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China's New Petition Website Crashes on First Day

China's new petition website crashed on the first day of its launch, sparking mockery and criticism from online users.

Chinese officials launched a new website for the average Chinese to submit online petitions on July 1, 2013, an effort to make the process more convenient with a promise that “every case made through the new online service would garner a response,” according to Xinhua news [zh].

But the new website crashed on the morning of the first day presumably due to heavy traffic. Though the website was back online in the afternoon, there were still a lot of problems. For example, it only supports Internet Explorer.

The Chinese have the tradition of going to Beijing to petition the emperor directly to address grievances when they fail to be heard by the local government. Although nowadays petitioning is still allowed,it is heavily discouraged. Petitioners sometimes search for justice through the legal system or local petitioning bureaus. However, those who feel that justice has not been served often travel to Beijing to appeal to the national petitioning bureau. More recently, Chinese have turned to the White House Petition Website for help.

The crash has many questioning how serious the government is dealing with the new project. On China’s most popular microblogging site Sina Weibo, a search of “online petition” yielded more than 525,364 [zh] discussions on July 2, 2013. Most netizens doubted that the online petition system would work, and some worried it could turn into a more convenient way for local government to track and control petitioners.

A screenshot of the petition website

A screenshot of the petition website

Yunnan-based newspaper “Yunxin Shiping” published a commentary piece titled “What Does the Paralysis of the Petition Website Mean”:


Because basic administrative organs and judicial organs have ignored too many disputes, which made the public no longer believe in law but petitioning, everything has to go to the upper level. But the key is, the road to petitioning is not smooth, the paralysis after the launch of the petition website is beyond logic but is within one's expectations. Behind the mouse clicks, how many rights have been repressed, how many authorities have showed the indifference and arrogance, how many grass-roots organizations have done nothing or have done something wrong…… it’s not difficult to imagine.

“Qingwa Mading” complained [zh] about both the petition system itself and the ill-functioning website. He also wrote that the real-name registration provides easy access for local officials who intend to stop petitioners:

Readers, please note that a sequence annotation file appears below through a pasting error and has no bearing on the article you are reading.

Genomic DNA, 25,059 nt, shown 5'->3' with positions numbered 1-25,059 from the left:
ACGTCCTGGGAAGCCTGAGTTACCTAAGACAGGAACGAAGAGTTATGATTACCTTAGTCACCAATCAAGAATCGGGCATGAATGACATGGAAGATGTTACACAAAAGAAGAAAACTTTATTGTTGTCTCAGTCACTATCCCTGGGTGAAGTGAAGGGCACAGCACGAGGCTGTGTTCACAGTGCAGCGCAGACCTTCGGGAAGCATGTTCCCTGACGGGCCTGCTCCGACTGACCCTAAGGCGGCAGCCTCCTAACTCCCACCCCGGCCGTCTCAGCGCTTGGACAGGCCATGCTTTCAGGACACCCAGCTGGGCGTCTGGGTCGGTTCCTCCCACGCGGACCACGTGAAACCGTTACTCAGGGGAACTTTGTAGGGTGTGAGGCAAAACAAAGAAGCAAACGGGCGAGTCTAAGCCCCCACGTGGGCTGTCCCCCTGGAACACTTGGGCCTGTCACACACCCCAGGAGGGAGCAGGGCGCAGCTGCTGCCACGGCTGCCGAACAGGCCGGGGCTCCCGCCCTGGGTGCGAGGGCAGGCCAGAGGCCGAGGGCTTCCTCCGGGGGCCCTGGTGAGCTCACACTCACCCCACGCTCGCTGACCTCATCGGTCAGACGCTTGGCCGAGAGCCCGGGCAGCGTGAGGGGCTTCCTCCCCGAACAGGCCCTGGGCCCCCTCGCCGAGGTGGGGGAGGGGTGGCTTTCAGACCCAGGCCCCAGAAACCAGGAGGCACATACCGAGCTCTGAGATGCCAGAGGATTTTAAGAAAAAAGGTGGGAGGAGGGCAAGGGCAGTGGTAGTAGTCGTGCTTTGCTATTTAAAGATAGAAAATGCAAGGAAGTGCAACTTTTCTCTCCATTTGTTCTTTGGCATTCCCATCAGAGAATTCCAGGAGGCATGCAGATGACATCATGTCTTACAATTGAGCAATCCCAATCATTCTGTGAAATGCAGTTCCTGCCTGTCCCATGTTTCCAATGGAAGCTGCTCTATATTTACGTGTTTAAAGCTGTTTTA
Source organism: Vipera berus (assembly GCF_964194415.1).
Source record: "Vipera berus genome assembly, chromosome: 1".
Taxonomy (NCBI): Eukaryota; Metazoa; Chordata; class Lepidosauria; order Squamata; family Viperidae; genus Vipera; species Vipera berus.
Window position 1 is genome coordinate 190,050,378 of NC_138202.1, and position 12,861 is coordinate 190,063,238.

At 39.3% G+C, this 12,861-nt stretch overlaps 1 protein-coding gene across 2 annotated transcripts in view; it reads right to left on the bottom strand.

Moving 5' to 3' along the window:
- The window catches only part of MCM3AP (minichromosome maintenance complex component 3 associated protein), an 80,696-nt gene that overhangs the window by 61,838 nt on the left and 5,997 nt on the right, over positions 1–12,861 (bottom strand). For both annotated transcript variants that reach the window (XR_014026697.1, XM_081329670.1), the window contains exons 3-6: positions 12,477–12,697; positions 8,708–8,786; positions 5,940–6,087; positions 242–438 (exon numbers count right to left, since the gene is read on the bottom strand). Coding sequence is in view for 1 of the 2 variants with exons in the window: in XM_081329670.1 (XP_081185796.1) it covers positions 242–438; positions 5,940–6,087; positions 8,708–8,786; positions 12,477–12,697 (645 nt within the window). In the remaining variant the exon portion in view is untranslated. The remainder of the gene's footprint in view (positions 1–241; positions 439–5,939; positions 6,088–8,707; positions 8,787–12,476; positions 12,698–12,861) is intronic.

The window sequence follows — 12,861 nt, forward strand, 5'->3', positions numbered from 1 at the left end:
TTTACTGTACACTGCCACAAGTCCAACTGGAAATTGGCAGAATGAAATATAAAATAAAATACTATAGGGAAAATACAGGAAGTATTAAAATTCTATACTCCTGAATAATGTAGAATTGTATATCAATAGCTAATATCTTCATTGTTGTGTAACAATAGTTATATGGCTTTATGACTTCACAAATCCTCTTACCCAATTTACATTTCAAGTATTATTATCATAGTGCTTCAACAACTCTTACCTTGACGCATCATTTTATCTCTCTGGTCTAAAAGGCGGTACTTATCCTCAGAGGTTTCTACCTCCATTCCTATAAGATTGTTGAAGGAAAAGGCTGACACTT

In a country where citizens rely on petitioning to seek justice, talking about democracy and freedom is ridiculous, because in a legal society, all social injustices can be resolved through law. The China Online Petition Bureau was established, but it does not support Chrome, it seems the money used to build the website has gone to the pockets of some officials’ relatives. Registration shall be verified by the real-name ID number, which will help reduce the workload of the local officials who try to stop the petitioners.

Blogger “Laoshu Jiazi Beiyong” explained [zh] why he thinks the online petition won’t work:


Taking a look at past petitioners, we can see that the majority of them are from remote areas where Internet is not widely used, asking them to express their issues through online channels may not work out. On the other hand, a lot of petitioners don’t believe in law but petitions, they don’t believe in local petition bureaus but national petition bureaus because they believe they have a greater chance if they go all the way to Beijing to appeal for justice. However, many petitioners have encountered “pass the buck” treatment or “cold treatment”. Even if they petition online, they can’t avoid the same problem. Those local governments who are accustomed to the “blocking”, “cover”, “pressure” approach to deal with petitioners just needs to change the strategy from “stopping them from going to Beijing” to erasing the so-called “negative information.”

Critic Wang Chuanyan warned [zh] of the possibility of Internet monitoring by the local government:


Petitioners’ Internet safety is an issue. First, the safety of the online process, is there any monitoring system by the local government? Has their own information already been frozen? Has the Internet information already been monitored?

Writer Jin Maolou concluded [zh]:

在基国,执法就是打人,税收就是抢劫,信访就是踢皮球。今日国信局宣布全面接受网上投诉并承诺“事事有着落、件件有回音” 。下午,网站瘫痪。其实民众何必这么热情呢。信访局本就是违宪怪胎,指望它那是缘木求鱼。办法不是没有,取缔信访局,司法真正独立,不从根子上解决问题,作秀自嗨有何用。

In our country, law enforcement resorts to violence, the taxes are robbery, petitions are just used to pass the buck to avoid responsibility. Today the Bureau announced that they accept online complaints and promised that “every case made through the new online service would garner a response.” However, in the afternoon, the website crashed. In fact, why are people so passionate about the website? Petition Bureau itself is unconstitutional monster, it’s useless to place hope on it. There’s only one way, a truly independent judiciary. Without solving the problem fundamentally, what’s the use of putting on this show?

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